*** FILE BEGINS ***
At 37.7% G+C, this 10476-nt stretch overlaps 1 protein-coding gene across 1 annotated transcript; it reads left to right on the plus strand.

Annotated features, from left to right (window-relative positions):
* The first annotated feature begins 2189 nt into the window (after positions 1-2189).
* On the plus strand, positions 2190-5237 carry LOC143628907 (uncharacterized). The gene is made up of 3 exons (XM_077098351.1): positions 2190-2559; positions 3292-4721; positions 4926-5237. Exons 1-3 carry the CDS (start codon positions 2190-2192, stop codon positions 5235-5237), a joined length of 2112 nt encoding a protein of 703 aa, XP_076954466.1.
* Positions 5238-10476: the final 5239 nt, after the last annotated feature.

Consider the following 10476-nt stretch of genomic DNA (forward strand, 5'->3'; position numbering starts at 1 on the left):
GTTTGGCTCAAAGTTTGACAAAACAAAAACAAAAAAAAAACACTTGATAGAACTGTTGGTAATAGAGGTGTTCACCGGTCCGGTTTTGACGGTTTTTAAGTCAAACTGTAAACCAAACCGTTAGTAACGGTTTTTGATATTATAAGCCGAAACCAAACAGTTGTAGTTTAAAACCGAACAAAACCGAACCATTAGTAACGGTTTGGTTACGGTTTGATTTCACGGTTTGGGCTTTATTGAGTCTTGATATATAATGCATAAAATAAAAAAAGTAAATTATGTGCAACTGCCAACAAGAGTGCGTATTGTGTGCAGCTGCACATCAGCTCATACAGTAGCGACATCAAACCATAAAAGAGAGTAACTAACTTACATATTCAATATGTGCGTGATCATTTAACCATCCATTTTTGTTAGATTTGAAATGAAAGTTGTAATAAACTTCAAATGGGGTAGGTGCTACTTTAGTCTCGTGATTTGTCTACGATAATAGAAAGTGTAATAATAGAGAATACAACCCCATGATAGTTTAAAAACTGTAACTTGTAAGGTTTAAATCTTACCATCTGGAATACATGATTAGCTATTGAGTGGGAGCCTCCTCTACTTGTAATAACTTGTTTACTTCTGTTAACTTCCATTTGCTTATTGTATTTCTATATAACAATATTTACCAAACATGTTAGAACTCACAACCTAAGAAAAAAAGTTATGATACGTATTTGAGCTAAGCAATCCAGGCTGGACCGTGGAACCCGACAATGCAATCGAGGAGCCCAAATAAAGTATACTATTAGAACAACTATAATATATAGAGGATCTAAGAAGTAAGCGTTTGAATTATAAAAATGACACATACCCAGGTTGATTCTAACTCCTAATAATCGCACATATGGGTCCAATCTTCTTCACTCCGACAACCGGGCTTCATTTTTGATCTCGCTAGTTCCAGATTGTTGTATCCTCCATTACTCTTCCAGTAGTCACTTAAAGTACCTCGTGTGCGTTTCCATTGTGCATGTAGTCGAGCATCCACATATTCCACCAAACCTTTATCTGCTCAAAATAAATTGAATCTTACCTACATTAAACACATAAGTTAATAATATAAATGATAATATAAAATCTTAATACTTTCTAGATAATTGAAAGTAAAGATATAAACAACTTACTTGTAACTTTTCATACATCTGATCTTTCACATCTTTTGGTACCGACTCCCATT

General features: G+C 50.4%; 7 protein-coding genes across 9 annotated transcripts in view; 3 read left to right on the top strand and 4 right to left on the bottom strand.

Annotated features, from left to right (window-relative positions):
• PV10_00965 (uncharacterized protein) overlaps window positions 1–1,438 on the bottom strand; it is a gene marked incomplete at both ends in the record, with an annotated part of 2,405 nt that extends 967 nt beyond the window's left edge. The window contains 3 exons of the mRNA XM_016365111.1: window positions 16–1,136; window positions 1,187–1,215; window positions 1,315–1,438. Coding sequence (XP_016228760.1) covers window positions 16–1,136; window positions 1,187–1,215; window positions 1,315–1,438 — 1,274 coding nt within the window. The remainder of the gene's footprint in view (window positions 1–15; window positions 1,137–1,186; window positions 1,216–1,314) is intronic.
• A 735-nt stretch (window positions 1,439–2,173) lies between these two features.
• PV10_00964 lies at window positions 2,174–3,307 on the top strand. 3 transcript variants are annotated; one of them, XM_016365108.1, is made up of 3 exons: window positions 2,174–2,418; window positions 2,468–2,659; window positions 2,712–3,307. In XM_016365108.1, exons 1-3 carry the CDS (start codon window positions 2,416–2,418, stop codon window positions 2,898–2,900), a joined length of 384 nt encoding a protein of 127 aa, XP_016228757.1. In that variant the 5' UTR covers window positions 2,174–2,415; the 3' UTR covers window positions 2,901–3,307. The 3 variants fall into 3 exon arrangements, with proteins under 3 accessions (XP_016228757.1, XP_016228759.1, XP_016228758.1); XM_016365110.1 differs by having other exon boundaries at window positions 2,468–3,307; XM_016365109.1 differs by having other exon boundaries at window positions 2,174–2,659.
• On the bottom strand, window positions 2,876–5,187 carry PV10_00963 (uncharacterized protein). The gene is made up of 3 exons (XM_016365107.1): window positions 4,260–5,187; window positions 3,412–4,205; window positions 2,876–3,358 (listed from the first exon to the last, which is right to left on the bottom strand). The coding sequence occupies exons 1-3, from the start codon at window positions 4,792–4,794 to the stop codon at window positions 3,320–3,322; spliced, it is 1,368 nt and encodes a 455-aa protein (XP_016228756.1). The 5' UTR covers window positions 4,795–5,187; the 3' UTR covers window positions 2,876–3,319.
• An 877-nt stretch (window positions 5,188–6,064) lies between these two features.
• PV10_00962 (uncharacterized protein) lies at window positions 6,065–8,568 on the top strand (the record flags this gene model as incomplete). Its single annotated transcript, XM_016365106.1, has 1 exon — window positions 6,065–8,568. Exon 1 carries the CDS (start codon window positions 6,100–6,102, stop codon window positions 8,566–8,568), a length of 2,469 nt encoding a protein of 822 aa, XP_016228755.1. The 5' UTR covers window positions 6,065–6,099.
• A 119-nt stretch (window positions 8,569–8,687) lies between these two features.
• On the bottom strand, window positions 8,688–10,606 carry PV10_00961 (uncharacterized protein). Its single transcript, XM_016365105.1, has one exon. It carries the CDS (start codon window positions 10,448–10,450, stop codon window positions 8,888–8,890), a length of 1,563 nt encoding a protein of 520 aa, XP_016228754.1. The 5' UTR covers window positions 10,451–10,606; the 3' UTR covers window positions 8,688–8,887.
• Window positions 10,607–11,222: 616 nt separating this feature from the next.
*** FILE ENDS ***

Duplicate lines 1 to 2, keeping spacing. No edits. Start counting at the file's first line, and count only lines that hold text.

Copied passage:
At 37.7% G+C, this 10476-nt stretch overlaps 1 protein-coding gene across 1 annotated transcript; it reads left to right on the plus strand.

Annotated features, from left to right (window-relative positions):